Some good advice on hum problems can be found here at: http://www.vt52.com/diy/tips/tips_hum.htm
(my comments in red)

1a - the tube is pulling more current than the cathode emission can handle.
Not the problem here. Have tried increasing cathode resistor. No change in hum.
1b - the tube is resonating along with one of the transformers by means of the chassis or wiring.
Not the problem here.
1c - the ripple on the filament or B+ power supply is too high.
Right channel is silent, so filament supply and HT supply should be OK.
1d - the last capacitor in the filament supply is too far away from the tube itself.
Have tried adding caps right on tube pins - didn't help.

2a - use a separate transformer for the filament supplies to prevent capacitive coupling between windings.
Have tried external, heavily regulated 6 V supply: No change in hum.
2b - make sure the power supply for the filament has a ripple of no more than 5-10mV
- have to do something here. I measure 55 mV. I'll try 12.6 volts, LM317T regulation, and connect the 5687s in series.
2c - make sure the B+ supply does not have a ripple greater than 20mV
- I measure less than 1 mV, can this really be true?
2d - use star point grounding for all components and inputs/outputs
Done. Still hum.

Damage Control
3a - place a cathode bypass cap of about 1000uF...
Tried, doesn't help.
3b - use battery heating on the filament...
Not tried.
3c - add more capacity to the B+ supply...
Tried. Doesn't help. (+150 uF extra).
3d - remove the ground point from earth/chassis and connect the two by means of a 100 ohm resistor...
Done. Doesn't help.

I have built quite a range to tube line stages and even RIAA amps in the past and I never had serious hum problems - but..... I never had the mains transformer on board, so to speak.
Adding a large sheet of aluminium between the mains trafo and left channel output trafo reduce hum, so maybe I made a bad cabinet layout after all.

Removing the mains transformer calls for some serious redesign measures and 40 cm width may not be enough for placing mains and output transformers with enough distance. I could place the output transformers sticking out on the left side, but I don't want to make this line stage look like a freak, so first of all I have to remove mains transformer and connect via a 1 meter cable. Takes a lot of wires....

Removing the mains transformer helped a lot and it didn't need being meters away. Actually it could stay on top of the chassis, but only turned 90 deg and close to the front. After this the left channel had the same low hum level as the right channel, but still a bit too much. Removing the choke also from the inside to the top behind the mains transformer helped somewhat further and if I ran my Audio Mirror amps at 1 volt sensitivity (currently at 500 mV), I'd probably be where hum level is acceptable. That is, I'm not sure the AM amps are really dead quiet - or the RIAA for that matter. But, sitting 2-3 meters away from the DTQWTs, I don't want to hear any noise at all. Nothing.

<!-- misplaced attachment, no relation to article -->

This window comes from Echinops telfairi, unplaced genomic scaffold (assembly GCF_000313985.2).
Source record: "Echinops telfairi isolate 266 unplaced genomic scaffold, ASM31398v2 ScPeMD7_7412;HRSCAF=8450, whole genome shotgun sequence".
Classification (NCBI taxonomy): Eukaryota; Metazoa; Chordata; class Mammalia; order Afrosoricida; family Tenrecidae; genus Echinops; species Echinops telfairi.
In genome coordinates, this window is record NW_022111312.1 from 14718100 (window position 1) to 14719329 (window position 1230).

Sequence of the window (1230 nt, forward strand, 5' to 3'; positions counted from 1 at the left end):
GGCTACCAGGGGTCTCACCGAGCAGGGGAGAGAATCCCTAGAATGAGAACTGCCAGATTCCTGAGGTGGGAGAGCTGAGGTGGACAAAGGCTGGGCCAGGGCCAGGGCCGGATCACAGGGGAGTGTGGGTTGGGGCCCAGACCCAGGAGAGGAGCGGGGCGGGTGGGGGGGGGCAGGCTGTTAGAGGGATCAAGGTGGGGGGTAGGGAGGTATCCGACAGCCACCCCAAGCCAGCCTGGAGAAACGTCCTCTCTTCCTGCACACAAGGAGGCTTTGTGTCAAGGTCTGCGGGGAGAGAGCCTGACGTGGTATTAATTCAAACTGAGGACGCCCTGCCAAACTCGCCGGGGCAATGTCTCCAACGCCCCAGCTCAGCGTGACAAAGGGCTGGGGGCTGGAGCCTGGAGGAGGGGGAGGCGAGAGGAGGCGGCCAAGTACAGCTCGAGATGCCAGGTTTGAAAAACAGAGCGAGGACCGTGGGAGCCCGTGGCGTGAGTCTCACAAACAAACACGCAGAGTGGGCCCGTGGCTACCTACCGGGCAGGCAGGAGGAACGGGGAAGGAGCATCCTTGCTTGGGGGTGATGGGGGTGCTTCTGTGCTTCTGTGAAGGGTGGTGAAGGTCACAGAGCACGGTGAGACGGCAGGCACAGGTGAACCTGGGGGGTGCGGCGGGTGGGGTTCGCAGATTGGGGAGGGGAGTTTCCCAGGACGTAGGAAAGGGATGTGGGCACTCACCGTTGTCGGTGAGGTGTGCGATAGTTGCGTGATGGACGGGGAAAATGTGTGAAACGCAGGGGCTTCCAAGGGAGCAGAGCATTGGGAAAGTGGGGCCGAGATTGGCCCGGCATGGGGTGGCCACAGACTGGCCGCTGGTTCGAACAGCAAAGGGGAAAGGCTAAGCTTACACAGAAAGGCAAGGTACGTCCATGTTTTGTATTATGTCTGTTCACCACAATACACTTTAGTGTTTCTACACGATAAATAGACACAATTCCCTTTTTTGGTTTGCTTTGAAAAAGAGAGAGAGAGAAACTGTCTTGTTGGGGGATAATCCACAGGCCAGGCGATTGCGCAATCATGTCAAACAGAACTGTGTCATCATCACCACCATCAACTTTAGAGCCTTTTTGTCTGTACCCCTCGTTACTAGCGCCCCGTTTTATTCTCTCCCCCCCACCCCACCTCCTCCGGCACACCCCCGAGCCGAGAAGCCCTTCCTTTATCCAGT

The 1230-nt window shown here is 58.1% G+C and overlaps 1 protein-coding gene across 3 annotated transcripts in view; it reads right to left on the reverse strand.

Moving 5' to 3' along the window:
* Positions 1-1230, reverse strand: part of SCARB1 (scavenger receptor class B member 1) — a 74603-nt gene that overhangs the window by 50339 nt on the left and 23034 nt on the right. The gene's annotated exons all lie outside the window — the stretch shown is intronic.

So, time to reconsider the whole project. Right now my w.o.t. line stage looks like something out of a junk yard, and while I'm recovering from the many late night hours fighting the hum war - and cleaning the workshop that looks like a battlefield - I'm now at least enjoying Anne-Sophie Mutter playing Bach - without hum in the quiet passages.

2nd cabinet layout

Alu sheets have been ordered for a new version with separate power supply unit. I'm not a fan of having the lower shelves filled with power supplies, but the 5687 line stage is so good, I'll tolerate almost anything.

Before the new cabinets are finished, more experiments are being performed. Looking through the wot line stage constructions that can be found on the web, none of these had the capacitor connecting B+ and cathode resistor. I'm not sure about the rationale behind this capacitor, but removing it is an obvious option.
Before even doing so, I had some kind advice from
Peter/Acoustic Dimension on this: In my first preamplifier with the 5687 + OPT, I also used a separate power supply. Still you have to be also careful that the OPT’s don’t pick-up anything from power transformers from other equipment. There are  2 things I would test to see if the sound can improve still further. Remove the 3,3uf Obbligato across the tube and OPT. Use a higher value resistor, for example 1K2 or no resistor at all (but then you have to test the frequency response and see if it is still OK) I will look now and then to your progress!
So, the 3.3 uF cap was removed and frequency response was measured 1) with 3.3 uF in place, 2) without 3.3 uF + 620R load and 3) without 3.3 uF + 1.1k load. Graphs seen below. With the 3.3 uF cab in place we have a rather early roll-off below 100 Hz, which didn't in any way render the line stage low in bass response, but without the cap it surely looks better; within 1 dB from 20 Hz to 20 kHz.

Left: frequency response from 3.3 uF in place and 620 ohms load.
Right: Red = 3.3 uF removed, still 620 ohms load. Blue = 3.3 uF removed and 1.1k load.

So, with the capacitor removed and a 1.1k load on the output transformers ( + a new 15 V toroidal transformer for the regulated 5687 filament supply) it was time for a new audition with my Audio Mirror mono blocks driving the DTQWT speakers. Hum was almost absent from these last tweaks.